7. Access to mental health and/or addictions services
That kind of falls under the first option, is obviously being in the Saint John area and our riding specifically have a much higher suicide rate, addiction rates, mental health issues, than the rest of the province because of the poverty issue and the urban nature of our area. So again, the walk-in clinics, obviously those clinics would have to have mental health services, as well as physical services, you know, like a general practitioner and things like that. And as well as, there should be those within our school system, there should be mental health professionals involved there all the way through and not just at certain levels.
8. Glyphosate use in New Brunswick
Our party is already on record as wanting to ban that on crown lands. We were able to work with the minority PCs to get it reduced by 30%. But obviously if we were elected, we would push for that to be eliminated completely.
9. Access to affordable housing in Saint John
Falls under that poverty is now our issue, is that we have a very transient base in the South End and in the other communities where families are living in one building and rents go up. So they have to move into another one. So they have to, you know, continuously move so they don’t really have a sense of belonging to any one area. They’re just always on the move and with affordable housing that would allow them to have a more permanent address and provide a more stable environment for children. And just a better state of mental health for the individuals who would normally have to move every three or four months. So affordable housing would obviously be key. You also kind of have to look at the double tax issue. The double tax issue is an investment killer. So if you don’t have outside investment into these rental apartments, that basically takes away that, you know, the rents become too high. Whereas if you eliminated that double tax, the owners would be able to keep the rents as low as possible for the ones who can’t afford the, you know, the Germain Street condos and that sort of thing.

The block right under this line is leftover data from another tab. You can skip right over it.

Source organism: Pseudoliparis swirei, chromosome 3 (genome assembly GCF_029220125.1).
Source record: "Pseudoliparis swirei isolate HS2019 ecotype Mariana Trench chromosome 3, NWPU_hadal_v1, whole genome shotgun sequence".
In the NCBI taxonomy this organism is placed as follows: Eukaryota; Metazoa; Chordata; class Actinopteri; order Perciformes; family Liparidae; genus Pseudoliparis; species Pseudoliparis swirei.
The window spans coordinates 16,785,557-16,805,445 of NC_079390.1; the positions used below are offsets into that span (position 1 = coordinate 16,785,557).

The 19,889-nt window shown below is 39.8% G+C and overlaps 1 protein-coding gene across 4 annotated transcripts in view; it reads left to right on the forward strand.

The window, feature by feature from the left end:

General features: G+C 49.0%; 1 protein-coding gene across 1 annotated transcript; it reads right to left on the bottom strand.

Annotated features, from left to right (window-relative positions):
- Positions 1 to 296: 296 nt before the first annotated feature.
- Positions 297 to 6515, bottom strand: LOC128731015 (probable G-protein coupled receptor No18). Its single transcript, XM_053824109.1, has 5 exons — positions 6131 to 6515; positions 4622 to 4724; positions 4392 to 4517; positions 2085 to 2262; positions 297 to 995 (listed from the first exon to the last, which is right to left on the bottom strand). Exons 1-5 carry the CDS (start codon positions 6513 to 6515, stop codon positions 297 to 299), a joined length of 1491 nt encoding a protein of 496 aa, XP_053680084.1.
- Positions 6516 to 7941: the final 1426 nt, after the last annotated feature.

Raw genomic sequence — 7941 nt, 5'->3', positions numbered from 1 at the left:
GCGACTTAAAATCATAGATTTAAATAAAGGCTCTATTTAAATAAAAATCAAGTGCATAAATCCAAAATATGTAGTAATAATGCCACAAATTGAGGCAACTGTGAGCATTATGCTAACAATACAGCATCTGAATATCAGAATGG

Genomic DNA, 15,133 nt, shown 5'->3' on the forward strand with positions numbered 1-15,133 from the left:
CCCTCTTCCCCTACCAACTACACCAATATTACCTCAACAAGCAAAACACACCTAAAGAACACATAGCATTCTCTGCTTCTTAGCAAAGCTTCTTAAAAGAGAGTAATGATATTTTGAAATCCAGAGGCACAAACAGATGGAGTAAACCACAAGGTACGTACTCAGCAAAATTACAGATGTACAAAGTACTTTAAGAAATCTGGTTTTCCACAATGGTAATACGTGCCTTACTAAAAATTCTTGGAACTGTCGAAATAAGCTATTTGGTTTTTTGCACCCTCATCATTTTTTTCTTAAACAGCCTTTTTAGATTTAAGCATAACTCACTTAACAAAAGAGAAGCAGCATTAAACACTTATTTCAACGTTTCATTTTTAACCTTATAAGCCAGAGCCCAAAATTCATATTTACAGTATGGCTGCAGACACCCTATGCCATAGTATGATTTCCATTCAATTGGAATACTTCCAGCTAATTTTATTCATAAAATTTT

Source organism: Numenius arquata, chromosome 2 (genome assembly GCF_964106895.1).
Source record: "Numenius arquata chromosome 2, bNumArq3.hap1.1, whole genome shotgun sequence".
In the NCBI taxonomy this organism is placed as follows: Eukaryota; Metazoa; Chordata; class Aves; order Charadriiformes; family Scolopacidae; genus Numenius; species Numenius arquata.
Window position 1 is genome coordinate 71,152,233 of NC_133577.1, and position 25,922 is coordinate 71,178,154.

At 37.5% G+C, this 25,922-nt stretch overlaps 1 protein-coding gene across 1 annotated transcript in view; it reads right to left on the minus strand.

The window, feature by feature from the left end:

10. Police funding in Saint John
I’m not really up to date on the cost. I know our police force is the only, I believe, it’s the only municipal police force in New Brunswick. I believe the other ones are all RCMP and I have to look that up, but no, I’m for funding for the police department within the guidelines that they need it for. I know, as far as a per capita basis, I believe Saint John is pretty much in the middle. I’m not sure if we’re, you know, if we pay higher rates per capita or lower rates per capita, but I’m pretty sure we’re in the middle of it. And I don’t really know if that’s an issue right now, but obviously it could be down the line. Again, that would be something I would have to look for more information on.
11. Reporting and investigations of sexual assaults